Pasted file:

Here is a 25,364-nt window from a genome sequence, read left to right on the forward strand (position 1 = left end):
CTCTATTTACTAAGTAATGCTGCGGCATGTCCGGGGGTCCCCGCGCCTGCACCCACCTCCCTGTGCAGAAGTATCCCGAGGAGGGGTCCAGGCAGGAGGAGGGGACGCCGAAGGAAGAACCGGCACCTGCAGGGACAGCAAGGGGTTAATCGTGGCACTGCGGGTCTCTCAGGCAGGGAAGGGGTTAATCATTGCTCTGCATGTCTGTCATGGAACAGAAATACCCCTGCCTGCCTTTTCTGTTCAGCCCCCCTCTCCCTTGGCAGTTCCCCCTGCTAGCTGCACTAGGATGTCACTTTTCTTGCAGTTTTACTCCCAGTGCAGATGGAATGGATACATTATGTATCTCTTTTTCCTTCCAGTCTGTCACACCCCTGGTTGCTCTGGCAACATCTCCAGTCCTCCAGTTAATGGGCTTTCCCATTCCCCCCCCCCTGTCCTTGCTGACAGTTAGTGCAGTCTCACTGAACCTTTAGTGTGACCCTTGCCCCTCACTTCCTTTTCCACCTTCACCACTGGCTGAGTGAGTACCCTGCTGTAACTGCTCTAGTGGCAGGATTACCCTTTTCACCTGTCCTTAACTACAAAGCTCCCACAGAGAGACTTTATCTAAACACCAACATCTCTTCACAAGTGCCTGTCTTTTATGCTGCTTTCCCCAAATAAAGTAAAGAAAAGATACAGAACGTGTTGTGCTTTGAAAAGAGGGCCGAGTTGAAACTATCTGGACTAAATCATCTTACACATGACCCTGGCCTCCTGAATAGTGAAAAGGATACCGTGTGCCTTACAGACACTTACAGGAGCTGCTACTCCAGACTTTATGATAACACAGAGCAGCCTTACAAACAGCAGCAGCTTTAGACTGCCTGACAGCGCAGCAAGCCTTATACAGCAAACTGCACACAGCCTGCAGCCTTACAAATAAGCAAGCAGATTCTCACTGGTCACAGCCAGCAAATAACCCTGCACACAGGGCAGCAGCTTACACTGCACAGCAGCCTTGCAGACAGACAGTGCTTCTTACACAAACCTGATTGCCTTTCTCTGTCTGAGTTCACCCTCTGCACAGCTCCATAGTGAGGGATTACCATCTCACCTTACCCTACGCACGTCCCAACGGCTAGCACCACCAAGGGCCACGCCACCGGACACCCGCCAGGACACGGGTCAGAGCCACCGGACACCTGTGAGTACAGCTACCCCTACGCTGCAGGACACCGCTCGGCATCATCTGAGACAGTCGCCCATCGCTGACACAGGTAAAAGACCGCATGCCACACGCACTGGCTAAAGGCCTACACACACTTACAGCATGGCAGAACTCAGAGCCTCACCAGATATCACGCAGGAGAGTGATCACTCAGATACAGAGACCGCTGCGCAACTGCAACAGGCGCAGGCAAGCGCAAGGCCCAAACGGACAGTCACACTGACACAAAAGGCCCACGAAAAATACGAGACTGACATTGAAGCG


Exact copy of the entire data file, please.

Here is a 25,364-nt window from a genome sequence, read left to right on the forward strand (position 1 = left end):
CTCTATTTACTAAGTAATGCTGCGGCATGTCCGGGGGTCCCCGCGCCTGCACCCACCTCCCTGTGCAGAAGTATCCCGAGGAGGGGTCCAGGCAGGAGGAGGGGACGCCGAAGGAAGAACCGGCACCTGCAGGGACAGCAAGGGGTTAATCGTGGCACTGCGGGTCTCTCAGGCAGGGAAGGGGTTAATCATTGCTCTGCATGTCTGTCATGGAACAGAAATACCCCTGCCTGCCTTTTCTGTTCAGCCCCCCTCTCCCTTGGCAGTTCCCCCTGCTAGCTGCACTAGGATGTCACTTTTCTTGCAGTTTTACTCCCAGTGCAGATGGAATGGATACATTATGTATCTCTTTTTCCTTCCAGTCTGTCACACCCCTGGTTGCTCTGGCAACATCTCCAGTCCTCCAGTTAATGGGCTTTCCCATTCCCCCCCCCCTGTCCTTGCTGACAGTTAGTGCAGTCTCACTGAACCTTTAGTGTGACCCTTGCCCCTCACTTCCTTTTCCACCTTCACCACTGGCTGAGTGAGTACCCTGCTGTAACTGCTCTAGTGGCAGGATTACCCTTTTCACCTGTCCTTAACTACAAAGCTCCCACAGAGAGACTTTATCTAAACACCAACATCTCTTCACAAGTGCCTGTCTTTTATGCTGCTTTCCCCAAATAAAGTAAAGAAAAGATACAGAACGTGTTGTGCTTTGAAAAGAGGGCCGAGTTGAAACTATCTGGACTAAATCATCTTACACATGACCCTGGCCTCCTGAATAGTGAAAAGGATACCGTGTGCCTTACAGACACTTACAGGAGCTGCTACTCCAGACTTTATGATAACACAGAGCAGCCTTACAAACAGCAGCAGCTTTAGACTGCCTGACAGCGCAGCAAGCCTTATACAGCAAACTGCACACAGCCTGCAGCCTTACAAATAAGCAAGCAGATTCTCACTGGTCACAGCCAGCAAATAACCCTGCACACAGGGCAGCAGCTTACACTGCACAGCAGCCTTGCAGACAGACAGTGCTTCTTACACAAACCTGATTGCCTTTCTCTGTCTGAGTTCACCCTCTGCACAGCTCCATAGTGAGGGATTACCATCTCACCTTACCCTACGCACGTCCCAACGGCTAGCACCACCAAGGGCCACGCCACCGGACACCCGCCAGGACACGGGTCAGAGCCACCGGACACCTGTGAGTACAGCTACCCCTACGCTGCAGGACACCGCTCGGCATCATCTGAGACAGTCGCCCATCGCTGACACAGGTAAAAGACCGCATGCCACACGCACTGGCTAAAGGCCTACACACACTTACAGCATGGCAGAACTCAGAGCCTCACCAGATATCACGCAGGAGAGTGATCACTCAGATACAGAGACCGCTGCGCAACTGCAACAGGCGCAGGCAAGCGCAAGGCCCAAACGGACAGTCACACTGACACAAAAGGCCCACGAAAAATACGAGACTGACATTGAAGCG